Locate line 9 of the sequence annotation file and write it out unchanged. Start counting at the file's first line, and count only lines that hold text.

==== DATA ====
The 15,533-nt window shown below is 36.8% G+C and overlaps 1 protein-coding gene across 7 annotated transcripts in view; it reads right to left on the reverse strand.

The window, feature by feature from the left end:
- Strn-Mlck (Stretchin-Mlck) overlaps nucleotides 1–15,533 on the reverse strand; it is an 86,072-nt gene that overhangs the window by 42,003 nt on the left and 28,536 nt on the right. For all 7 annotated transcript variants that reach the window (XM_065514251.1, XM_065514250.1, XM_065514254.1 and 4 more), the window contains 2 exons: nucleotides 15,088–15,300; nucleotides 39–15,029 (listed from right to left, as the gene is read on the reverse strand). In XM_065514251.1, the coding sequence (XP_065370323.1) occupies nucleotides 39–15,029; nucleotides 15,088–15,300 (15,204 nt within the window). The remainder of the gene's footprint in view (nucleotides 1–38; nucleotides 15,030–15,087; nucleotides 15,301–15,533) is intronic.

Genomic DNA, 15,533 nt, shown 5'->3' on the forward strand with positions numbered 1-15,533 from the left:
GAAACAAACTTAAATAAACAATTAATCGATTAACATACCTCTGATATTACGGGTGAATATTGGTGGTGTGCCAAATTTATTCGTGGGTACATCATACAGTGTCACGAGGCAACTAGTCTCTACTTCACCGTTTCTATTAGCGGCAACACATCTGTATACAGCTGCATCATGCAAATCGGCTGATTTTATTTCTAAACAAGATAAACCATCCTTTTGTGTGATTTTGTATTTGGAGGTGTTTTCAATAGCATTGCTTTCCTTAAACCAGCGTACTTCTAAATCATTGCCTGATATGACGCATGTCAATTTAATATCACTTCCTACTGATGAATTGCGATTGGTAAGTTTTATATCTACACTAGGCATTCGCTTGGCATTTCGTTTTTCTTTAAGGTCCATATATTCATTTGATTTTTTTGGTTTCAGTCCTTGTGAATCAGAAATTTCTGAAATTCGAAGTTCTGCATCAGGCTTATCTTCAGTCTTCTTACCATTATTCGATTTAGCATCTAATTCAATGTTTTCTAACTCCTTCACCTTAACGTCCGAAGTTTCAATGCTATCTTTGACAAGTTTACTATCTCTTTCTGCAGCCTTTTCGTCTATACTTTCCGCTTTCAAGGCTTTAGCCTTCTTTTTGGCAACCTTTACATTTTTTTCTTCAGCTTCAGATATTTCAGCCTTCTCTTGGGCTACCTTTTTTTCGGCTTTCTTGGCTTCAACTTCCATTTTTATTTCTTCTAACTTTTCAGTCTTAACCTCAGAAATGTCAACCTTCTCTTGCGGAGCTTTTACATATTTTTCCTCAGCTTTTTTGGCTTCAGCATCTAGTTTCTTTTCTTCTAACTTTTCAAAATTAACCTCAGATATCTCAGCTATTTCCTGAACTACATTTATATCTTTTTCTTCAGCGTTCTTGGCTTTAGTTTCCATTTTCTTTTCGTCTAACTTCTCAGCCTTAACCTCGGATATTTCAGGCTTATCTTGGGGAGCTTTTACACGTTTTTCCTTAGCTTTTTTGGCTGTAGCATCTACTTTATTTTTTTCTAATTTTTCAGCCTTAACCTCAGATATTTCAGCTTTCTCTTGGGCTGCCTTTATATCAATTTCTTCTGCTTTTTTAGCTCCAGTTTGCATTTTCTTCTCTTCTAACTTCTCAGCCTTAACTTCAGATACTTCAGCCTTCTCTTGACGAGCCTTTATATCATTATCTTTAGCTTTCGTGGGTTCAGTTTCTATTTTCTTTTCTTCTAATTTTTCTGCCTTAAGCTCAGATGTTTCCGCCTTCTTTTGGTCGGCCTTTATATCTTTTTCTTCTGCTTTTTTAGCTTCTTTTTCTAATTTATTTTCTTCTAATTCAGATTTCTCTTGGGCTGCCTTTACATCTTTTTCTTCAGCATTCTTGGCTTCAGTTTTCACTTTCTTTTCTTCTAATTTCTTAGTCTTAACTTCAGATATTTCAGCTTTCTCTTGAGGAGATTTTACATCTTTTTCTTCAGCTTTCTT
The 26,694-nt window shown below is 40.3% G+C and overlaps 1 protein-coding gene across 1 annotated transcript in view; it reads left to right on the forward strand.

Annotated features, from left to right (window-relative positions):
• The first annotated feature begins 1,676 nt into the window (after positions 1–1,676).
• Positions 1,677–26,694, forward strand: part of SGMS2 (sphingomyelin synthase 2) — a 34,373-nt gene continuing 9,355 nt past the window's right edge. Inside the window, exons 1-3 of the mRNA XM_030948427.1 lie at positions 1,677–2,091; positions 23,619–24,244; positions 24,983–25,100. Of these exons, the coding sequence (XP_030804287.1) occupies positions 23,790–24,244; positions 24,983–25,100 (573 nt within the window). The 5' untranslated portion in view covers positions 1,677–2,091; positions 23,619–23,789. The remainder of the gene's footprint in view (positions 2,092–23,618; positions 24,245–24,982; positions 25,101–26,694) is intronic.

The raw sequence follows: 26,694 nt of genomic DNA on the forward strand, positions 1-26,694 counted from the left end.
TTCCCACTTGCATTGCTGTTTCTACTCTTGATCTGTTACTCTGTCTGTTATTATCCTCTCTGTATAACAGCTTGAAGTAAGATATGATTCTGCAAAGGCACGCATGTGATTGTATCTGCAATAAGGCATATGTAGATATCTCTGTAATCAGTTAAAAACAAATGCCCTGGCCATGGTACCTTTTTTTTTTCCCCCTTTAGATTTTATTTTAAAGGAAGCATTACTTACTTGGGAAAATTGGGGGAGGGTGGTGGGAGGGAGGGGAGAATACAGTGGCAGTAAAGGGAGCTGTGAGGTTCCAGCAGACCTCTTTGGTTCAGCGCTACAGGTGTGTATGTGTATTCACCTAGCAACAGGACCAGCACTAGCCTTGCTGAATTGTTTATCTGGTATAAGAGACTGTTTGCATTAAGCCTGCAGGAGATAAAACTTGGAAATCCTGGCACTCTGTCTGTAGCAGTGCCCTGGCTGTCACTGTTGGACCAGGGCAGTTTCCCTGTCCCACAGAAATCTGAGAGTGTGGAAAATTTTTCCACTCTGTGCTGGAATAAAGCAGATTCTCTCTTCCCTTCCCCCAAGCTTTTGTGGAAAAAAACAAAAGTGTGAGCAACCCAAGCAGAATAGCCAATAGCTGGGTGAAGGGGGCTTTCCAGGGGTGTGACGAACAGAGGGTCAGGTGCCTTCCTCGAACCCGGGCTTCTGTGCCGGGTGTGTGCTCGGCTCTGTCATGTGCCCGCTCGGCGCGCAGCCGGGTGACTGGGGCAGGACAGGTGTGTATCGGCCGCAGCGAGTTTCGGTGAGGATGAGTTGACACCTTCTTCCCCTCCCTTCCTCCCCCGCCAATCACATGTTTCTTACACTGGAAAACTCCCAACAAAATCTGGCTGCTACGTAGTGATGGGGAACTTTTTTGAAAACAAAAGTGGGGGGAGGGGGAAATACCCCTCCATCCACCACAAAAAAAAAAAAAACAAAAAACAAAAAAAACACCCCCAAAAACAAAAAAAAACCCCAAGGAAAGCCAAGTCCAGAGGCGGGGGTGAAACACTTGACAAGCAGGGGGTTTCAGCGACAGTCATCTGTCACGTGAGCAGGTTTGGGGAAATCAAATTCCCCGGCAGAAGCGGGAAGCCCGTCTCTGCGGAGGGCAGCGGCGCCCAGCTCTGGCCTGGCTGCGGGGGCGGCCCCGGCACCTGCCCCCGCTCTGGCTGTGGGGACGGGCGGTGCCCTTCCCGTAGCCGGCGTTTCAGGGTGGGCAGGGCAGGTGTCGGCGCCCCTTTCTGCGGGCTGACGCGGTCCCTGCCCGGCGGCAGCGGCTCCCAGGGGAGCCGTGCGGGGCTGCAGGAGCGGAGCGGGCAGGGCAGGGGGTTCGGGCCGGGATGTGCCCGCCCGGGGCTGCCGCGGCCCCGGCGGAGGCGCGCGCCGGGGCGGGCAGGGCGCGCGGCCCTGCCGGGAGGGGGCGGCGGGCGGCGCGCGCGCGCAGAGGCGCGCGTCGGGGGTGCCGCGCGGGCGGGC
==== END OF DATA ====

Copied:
• Positions 1,677–26,694, forward strand: part of SGMS2 (sphingomyelin synthase 2) — a 34,373-nt gene continuing 9,355 nt past the window's right edge. Inside the window, exons 1-3 of the mRNA XM_030948427.1 lie at positions 1,677–2,091; positions 23,619–24,244; positions 24,983–25,100. Of these exons, the coding sequence (XP_030804287.1) occupies positions 23,790–24,244; positions 24,983–25,100 (573 nt within the window). The 5' untranslated portion in view covers positions 1,677–2,091; positions 23,619–23,789. The remainder of the gene's footprint in view (positions 2,092–23,618; positions 24,245–24,982; positions 25,101–26,694) is intronic.